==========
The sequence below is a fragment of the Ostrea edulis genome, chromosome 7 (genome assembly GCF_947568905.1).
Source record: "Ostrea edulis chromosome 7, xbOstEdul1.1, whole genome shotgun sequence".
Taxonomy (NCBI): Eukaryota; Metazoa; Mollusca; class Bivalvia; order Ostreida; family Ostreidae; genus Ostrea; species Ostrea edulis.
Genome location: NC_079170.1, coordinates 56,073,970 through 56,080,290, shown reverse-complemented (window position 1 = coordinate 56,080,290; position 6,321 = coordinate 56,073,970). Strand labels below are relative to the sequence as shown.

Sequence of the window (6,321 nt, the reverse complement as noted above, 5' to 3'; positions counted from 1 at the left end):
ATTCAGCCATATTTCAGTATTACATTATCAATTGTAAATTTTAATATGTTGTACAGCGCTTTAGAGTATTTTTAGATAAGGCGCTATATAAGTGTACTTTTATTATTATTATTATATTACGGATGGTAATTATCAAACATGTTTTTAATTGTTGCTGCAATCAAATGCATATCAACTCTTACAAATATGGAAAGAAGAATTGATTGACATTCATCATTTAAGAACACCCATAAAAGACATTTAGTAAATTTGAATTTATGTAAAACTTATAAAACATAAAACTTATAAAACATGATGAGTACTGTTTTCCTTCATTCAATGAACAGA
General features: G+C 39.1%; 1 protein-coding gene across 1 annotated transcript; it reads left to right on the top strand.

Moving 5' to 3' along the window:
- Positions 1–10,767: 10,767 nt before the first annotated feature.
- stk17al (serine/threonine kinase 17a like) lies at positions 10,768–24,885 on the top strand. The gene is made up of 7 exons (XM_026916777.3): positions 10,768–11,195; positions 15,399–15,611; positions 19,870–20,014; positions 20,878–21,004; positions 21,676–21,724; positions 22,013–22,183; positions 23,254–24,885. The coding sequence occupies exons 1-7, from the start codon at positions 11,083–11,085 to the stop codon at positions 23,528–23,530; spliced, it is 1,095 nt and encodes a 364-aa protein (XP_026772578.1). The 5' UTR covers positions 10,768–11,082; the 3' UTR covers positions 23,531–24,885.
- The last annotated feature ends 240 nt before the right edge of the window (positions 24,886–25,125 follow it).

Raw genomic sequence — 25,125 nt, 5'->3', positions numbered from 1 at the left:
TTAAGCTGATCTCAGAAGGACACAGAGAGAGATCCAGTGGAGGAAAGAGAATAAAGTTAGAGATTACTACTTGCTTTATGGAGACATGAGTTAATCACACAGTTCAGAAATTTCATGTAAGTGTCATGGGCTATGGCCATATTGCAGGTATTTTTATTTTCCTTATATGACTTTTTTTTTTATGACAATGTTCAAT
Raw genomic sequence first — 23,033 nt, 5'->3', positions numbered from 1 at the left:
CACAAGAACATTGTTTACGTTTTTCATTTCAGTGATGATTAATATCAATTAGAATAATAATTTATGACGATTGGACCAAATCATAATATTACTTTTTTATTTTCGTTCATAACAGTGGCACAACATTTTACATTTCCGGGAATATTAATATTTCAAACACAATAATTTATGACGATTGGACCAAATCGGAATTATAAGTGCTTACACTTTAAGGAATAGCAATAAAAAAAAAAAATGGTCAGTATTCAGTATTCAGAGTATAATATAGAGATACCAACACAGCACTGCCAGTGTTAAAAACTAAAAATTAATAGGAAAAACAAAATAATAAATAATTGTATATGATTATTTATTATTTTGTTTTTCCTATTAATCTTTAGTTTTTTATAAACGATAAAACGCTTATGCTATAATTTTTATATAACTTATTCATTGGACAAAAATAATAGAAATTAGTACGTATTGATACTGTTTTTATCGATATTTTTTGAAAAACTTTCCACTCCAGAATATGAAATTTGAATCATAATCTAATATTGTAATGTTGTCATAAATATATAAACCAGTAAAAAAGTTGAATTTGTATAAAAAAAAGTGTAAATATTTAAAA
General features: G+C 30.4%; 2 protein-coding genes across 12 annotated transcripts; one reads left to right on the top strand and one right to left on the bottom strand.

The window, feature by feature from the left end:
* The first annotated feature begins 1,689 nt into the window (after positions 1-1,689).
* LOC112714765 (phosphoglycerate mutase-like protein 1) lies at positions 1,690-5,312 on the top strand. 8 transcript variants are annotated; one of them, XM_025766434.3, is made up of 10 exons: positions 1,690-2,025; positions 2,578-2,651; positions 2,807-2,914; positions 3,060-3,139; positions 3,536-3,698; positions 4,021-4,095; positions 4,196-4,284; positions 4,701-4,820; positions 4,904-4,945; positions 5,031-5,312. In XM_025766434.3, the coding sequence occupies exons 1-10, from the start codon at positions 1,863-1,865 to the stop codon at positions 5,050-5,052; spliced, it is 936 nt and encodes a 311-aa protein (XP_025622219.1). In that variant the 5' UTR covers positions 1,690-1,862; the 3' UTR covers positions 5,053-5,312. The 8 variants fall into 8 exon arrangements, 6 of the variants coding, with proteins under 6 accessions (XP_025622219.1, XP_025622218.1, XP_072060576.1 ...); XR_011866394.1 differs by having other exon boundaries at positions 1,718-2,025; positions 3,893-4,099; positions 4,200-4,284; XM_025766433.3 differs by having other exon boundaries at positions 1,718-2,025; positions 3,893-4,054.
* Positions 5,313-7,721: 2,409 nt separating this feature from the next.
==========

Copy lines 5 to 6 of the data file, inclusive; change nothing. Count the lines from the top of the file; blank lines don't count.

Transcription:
Sequence of the window (6,321 nt, the reverse complement as noted above, 5' to 3'; positions counted from 1 at the left end):
ATTCAGCCATATTTCAGTATTACATTATCAATTGTAAATTTTAATATGTTGTACAGCGCTTTAGAGTATTTTTAGATAAGGCGCTATATAAGTGTACTTTTATTATTATTATTATATTACGGATGGTAATTATCAAACATGTTTTTAATTGTTGCTGCAATCAAATGCATATCAACTCTTACAAATATGGAAAGAAGAATTGATTGACATTCATCATTTAAGAACACCCATAAAAGACATTTAGTAAATTTGAATTTATGTAAAACTTATAAAACATAAAACTTATAAAACATGATGAGTACTGTTTTCCTTCATTCAATGAACAGA